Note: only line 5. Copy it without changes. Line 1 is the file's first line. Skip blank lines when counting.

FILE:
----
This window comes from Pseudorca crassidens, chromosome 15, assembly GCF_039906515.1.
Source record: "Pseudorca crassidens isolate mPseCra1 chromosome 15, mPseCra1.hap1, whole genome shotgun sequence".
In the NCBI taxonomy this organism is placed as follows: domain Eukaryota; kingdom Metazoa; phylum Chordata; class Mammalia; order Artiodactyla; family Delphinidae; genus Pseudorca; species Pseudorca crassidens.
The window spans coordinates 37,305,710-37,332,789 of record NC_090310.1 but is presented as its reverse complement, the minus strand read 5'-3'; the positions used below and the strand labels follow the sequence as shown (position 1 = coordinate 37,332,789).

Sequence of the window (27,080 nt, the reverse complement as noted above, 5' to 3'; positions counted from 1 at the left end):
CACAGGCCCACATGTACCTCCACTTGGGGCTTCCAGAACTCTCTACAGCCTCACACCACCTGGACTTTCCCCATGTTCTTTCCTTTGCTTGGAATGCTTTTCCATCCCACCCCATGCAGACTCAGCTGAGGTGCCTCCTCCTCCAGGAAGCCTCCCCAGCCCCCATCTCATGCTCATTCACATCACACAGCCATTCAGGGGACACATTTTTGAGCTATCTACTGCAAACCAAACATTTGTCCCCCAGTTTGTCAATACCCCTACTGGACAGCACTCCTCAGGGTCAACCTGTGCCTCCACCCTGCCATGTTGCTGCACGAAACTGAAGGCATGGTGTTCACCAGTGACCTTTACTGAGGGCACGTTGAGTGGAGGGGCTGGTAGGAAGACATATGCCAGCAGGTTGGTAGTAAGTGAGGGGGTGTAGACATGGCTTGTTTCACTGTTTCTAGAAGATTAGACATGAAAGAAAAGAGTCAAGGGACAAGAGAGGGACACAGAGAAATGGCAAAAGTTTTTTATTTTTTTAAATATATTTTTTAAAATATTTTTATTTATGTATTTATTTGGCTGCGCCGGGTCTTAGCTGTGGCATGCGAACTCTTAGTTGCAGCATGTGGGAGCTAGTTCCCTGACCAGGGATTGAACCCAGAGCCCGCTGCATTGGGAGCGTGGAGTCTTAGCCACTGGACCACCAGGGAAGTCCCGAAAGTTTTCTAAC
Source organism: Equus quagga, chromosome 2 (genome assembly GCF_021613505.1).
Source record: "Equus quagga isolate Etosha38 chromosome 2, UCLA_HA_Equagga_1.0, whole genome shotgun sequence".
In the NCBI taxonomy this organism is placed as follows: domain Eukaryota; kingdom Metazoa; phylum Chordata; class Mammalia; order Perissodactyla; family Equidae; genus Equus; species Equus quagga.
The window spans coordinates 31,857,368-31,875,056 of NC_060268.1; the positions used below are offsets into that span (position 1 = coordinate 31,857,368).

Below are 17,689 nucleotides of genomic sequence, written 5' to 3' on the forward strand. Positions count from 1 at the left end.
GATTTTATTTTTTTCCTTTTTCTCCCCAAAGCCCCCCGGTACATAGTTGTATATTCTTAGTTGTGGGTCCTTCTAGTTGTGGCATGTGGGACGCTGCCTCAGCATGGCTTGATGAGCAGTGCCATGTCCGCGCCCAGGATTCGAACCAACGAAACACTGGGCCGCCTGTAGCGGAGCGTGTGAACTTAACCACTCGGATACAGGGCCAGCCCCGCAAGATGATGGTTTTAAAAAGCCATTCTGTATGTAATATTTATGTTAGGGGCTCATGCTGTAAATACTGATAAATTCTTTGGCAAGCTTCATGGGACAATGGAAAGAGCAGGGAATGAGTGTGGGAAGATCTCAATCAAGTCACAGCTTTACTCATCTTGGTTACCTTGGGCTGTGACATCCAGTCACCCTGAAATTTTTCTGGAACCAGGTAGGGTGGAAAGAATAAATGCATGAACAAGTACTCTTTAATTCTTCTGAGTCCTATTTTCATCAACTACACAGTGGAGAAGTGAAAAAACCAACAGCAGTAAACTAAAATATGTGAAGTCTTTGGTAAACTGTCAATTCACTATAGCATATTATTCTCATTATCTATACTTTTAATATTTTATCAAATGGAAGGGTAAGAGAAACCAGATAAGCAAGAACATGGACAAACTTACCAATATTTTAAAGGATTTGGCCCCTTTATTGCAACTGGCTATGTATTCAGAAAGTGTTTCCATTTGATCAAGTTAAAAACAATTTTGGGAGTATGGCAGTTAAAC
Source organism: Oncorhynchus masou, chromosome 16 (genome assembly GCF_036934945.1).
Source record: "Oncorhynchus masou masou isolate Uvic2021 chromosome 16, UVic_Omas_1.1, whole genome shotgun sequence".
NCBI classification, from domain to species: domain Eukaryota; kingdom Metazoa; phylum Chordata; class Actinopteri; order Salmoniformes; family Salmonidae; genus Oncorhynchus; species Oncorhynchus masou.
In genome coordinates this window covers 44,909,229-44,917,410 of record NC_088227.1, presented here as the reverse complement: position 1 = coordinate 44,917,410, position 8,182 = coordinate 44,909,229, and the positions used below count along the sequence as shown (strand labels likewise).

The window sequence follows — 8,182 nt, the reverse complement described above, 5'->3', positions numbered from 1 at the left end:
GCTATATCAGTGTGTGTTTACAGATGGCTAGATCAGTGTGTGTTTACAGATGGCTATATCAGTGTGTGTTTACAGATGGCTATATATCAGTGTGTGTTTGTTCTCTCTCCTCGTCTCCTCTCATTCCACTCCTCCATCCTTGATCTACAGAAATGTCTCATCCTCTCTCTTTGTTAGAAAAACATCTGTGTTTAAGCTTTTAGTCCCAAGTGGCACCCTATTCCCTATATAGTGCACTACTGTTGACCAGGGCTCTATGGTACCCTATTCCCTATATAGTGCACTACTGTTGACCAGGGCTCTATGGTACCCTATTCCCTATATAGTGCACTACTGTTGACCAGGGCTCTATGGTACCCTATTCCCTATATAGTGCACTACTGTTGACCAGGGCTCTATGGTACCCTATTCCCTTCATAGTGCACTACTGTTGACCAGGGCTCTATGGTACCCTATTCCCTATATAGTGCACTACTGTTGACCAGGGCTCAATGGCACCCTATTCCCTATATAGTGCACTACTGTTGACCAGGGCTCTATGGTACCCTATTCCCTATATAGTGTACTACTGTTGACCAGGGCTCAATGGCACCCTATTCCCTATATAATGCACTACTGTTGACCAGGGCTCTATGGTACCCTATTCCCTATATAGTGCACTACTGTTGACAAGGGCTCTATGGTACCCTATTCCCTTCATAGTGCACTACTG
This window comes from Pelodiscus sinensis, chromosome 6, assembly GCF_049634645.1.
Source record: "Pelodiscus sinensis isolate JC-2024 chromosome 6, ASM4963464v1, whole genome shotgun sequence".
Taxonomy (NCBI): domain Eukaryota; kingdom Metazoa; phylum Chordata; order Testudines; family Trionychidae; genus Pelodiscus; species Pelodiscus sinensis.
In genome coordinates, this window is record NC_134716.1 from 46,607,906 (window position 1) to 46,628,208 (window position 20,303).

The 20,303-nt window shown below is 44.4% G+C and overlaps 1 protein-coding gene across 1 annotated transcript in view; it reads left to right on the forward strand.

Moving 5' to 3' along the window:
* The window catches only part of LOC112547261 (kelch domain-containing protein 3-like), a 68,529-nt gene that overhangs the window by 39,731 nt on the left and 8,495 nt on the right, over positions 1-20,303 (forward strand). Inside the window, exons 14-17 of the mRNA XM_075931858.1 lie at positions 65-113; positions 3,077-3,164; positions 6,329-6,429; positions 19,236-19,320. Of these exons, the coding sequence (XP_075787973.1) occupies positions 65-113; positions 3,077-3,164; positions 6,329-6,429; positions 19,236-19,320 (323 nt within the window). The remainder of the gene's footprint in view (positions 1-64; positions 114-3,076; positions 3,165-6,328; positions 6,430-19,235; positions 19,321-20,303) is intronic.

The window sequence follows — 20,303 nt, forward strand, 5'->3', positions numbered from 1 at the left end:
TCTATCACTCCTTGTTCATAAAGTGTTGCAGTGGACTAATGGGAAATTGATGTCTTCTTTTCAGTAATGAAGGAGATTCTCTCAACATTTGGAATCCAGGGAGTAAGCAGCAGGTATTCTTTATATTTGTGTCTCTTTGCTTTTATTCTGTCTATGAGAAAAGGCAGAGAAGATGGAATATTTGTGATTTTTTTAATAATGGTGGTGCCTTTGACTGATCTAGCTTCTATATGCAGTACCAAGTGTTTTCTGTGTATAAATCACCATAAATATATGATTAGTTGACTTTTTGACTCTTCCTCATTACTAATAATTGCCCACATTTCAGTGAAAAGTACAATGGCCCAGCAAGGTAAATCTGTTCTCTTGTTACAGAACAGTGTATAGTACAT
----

Sequence of the window (27,080 nt, the reverse complement as noted above, 5' to 3'; positions counted from 1 at the left end):